"The victim, Joanna, was only five years old at the time of the rape. At such a tender age, she could not be expected to weave with uncanny recollection such a complicated tale as the sexual assault that Lito unconscionably perpetrated on her. Even on cross-examination, Joanna's candor and honesty were evident; her language simple and spontaneous, consistent of and befitting someone her age testifying to such a horrible experience."
It did not help either that appellant's counsel was obviously trying to mislead Charlaine into retracting her testimony. However, this notwithstanding, we uphold the trial court in giving full credence to Charlaine's original statement and her confirmation on re-direct examination that appellant indeed raped her. It is improbable for a girl of tender age like Charlaine, not exposed to the ways of the world, to impute a crime as serious as rape to her own uncle, if it were not true.27
Moreover, the medical findings of Dr. Emmanuel Reyes ("Dr. Reyes" for brevity), medico-legal officer of PNP Crame, support the testimony of Charlaine. Medico Legal Report No. M-2616-99 on Charlaine reveals the presence of a "deep healing laceration at a 5 o'clock position and findings compatible with recent loss of physical virginity."28 Dr. Reyes explained in court that the deep healing laceration could have been caused by the insertion of a hard blunt object similar to an erect penis penetrating the vagina during a sexual intercourse.
"Q. With respect to your findings as to the hymen there is a presence of a deep healing laceration at 5:00 o'clock position, what do you mean by deep healing laceration?
A. By healing means a duration any day within a four (4) day period before the time of my examination. And by deep means that it extended beyond one half of the width of the hymen.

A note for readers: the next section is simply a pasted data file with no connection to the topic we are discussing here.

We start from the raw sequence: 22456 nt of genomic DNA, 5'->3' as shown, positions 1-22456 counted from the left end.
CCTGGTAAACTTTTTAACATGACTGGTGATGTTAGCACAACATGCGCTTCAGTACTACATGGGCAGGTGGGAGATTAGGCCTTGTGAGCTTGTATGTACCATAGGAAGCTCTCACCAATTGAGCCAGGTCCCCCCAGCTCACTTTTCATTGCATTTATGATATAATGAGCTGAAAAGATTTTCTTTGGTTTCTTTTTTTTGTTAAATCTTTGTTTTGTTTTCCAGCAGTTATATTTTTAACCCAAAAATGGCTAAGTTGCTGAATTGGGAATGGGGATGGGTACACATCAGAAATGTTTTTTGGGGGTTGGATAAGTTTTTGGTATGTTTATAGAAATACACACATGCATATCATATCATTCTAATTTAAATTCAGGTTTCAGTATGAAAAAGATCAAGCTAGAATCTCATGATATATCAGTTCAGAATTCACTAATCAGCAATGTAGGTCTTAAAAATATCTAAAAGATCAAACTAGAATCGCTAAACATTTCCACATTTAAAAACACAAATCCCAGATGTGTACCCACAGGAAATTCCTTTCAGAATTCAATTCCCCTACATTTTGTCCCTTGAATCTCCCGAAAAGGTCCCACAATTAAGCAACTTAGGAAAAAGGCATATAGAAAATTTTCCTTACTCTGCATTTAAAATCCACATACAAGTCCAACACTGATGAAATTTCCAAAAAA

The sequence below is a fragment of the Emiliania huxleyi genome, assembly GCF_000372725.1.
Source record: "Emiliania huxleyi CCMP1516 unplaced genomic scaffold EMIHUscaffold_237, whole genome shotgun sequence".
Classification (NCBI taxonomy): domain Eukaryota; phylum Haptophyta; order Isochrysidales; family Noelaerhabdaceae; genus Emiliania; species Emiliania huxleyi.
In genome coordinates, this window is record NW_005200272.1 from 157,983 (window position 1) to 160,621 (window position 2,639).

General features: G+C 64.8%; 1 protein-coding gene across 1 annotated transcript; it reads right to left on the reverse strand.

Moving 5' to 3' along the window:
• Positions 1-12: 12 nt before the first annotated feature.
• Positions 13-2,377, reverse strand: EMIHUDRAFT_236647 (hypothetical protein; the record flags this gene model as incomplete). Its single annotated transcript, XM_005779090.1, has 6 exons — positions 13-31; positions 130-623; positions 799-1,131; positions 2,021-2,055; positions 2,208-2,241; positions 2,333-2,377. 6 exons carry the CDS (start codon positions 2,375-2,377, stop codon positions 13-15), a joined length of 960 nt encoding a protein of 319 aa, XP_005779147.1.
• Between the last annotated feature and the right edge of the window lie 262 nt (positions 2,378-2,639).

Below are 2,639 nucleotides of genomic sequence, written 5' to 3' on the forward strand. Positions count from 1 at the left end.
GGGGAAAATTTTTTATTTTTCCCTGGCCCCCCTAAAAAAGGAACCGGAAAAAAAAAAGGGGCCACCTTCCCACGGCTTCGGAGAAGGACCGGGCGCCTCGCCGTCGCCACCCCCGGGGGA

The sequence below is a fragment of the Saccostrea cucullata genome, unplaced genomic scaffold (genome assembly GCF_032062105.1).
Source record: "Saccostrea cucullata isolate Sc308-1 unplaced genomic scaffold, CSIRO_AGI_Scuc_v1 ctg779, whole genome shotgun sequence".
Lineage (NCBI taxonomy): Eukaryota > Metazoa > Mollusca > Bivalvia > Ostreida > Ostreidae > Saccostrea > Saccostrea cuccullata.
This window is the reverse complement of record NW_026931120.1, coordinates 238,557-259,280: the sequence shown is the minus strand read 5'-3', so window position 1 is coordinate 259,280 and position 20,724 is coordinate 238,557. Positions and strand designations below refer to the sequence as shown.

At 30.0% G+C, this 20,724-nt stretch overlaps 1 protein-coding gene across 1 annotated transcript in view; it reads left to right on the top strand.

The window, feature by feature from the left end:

Q. What would have caused the deep healing laceration?
A. It could have been caused by the insertion of a hard blunt object similar to an erectment (sic) penis as in the process of sexual intercourse
Q. The deep healing laceration could have been caused by an insertion of a penis right?
A. Yes, ma'am."29
Thus, Charlaine's positive testimony, corroborated by Dr. Reyes' medical findings, suffices to support a conviction against appellant.30
Appellant further contends that the statement in the medico-legal report, which says that Charlaine bore "no external signs of recent application of any form of physical trauma,"31 negates the fact of sexual abuse.
Admittedly, there was no sign of any physical trauma on Charlaine. This could be attributed to the fact that there was no resistance on her part. Nevertheless, such fact does not exculpate appellant from his beastly act. Charlaine grew up without her real father and she turned to her uncle for paternal guidance. She even calls appellant "daddy".32 Thus, it cannot be denied that appellant exercised a great amount of influence and authority over Charlaine. We have held that resistance is immaterial in a rape committed by an uncle against his own niece, since the uncle's moral ascendancy and influence over his niece sufficiently take the place of violence or intimidation.33 Even intimidation leaves no traces of struggle which could indicate that the victim fought off her attacker.34
The absence of external signs of physical trauma does not negate the fact of sexual abuse. Jurisprudence has shown that the absence of any external sign of physical injury does not necessarily negate the occurrence of rape, proof of injury not being an essential element of the crime.35 Notwithstanding this, however, we hold that the laceration in Charlaine's hymen confirms the fact of sexual abuse. We have held that lacerations, whether healed or fresh, are the best physical evidence of forcible defloration.36